CAMDEN, N.J. (AP) — The future of a company that Atlantic City's former mayor gave $3 million to run a loan program that has yet to make a loan is being sorted out in two courts.
After Atlantic City sued ZeMurray Street Capital last year to get back its money, a federal judge on Friday ordered owner W. Wesley Drummon to certify by Monday that he has given all company documentation he has to Atlantic City after he missed previous deadlines.
Federal Magistrate Judge Anne Marie Donio warned Drummon's lawyer, Felix Gonzalez, that his client may be sanctioned if he doesn't deliver all of the relevant information that he has about the operations of the Tennessee Business and Industrial Development Corp.
A review by The Associated Press found that most of the city's money was used to buy that company and that Drummon's company is partially owned by the family of one of former Atlantic City Mayor Lorenzo Langford's aides. Langford launched the program in 2013.
Tom Monahan, an attorney for Atlantic City, told the judge that he had obtained additional information through subpoenas that Drummon failed to turn over.
Gonzalez and Monahan both said they had been told that federal investigators have been looking into the case and Gonzalez said Drummon may exercise his Fifth Amendment right against self-incrimination. A spokesman for the U.S. attorney's office said it does not confirm or deny the existence of investigations.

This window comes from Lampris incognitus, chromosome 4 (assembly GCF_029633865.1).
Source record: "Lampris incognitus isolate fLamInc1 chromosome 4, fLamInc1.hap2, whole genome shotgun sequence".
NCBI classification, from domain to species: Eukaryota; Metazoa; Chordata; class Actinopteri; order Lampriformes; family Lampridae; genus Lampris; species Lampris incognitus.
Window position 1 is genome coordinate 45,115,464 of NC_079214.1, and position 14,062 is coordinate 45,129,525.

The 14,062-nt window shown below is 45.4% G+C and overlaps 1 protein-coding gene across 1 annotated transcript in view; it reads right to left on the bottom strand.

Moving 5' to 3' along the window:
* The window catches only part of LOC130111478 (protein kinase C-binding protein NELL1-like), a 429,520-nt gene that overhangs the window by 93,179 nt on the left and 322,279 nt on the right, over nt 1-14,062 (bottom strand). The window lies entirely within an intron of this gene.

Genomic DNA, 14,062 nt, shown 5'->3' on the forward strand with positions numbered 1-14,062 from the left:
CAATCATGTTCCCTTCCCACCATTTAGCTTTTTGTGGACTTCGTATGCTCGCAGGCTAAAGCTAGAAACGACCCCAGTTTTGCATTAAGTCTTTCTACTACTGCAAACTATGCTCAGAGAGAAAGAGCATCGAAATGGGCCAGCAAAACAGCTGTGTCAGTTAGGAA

Meanwhile, in Tennessee, a bank has gone to court alleging that TN Bidco defaulted on a $1.5 million loan.
A judge in Sequatchie County, Tennessee, ordered TN Bidco last month to provide all of the records and full access to its servers to the Farmers and Merchants Bank. The bank asked that the case proceed to trial last week, while TN Bidco has asked for more time to find the information, according to court filings.
Gonzalez and a spokesman for the company said that they are no longer commenting to the press about the case and did not comment on the default filing.
ZeMurray paid $1.54 million to buy out the stockholders of TN Bidco in August 2013, according to records obtained by the AP, and it also spent nearly $700,000 to partially pay off one line of credit. But the loan with FMB remained, records show.
It remains unclear what happened with the rest of the money from Atlantic City and how Drummon became involved with Langford.
Jim Thigpen, the founder of TN Bidco who sold it to Drummon in 2013, said that Drummon never told him he planned to run the loan program through TN Bidco. Atlantic City's agreement with ZeMurray was approved two months before Drummon and his partners had preliminary regulatory approval to take over the company.
"It's been unbelievable," Thigpen said. "To give 20 years of your life to a company and its reputation and in a period of just months the reputation of the company is shot and the company you built is probably on the verge of collapse."
ZeMurray is partially owned by a family trust run by relatives of an aide to Langford. Gary Lax, the aide's brother and a corporate finance attorney in Washington, D.C., became chairman of the board in June 2014 and then asked Thigpen to sign a contract to pay his other brother Michael $4,000 a month, documents show. Their brother Eddie served as Langford's aide and was the point of contact for members of the press seeking information about the loan program in 2013.
Gary Lax, who served on the board of the Miss America Organization from 2004 to 2006, hasn't returned calls, emails and a hand-delivered letter seeking comment. Michael Lax said that his brother in Atlantic City had nothing to do with the program.
Eddie Lax, who remains a clerk in the office of new Atlantic City Mayor Don Guardian, said that he didn't know his brothers were involved and is not involved with the company.
Langford declined to comment on the loan program and the lawsuit this week.
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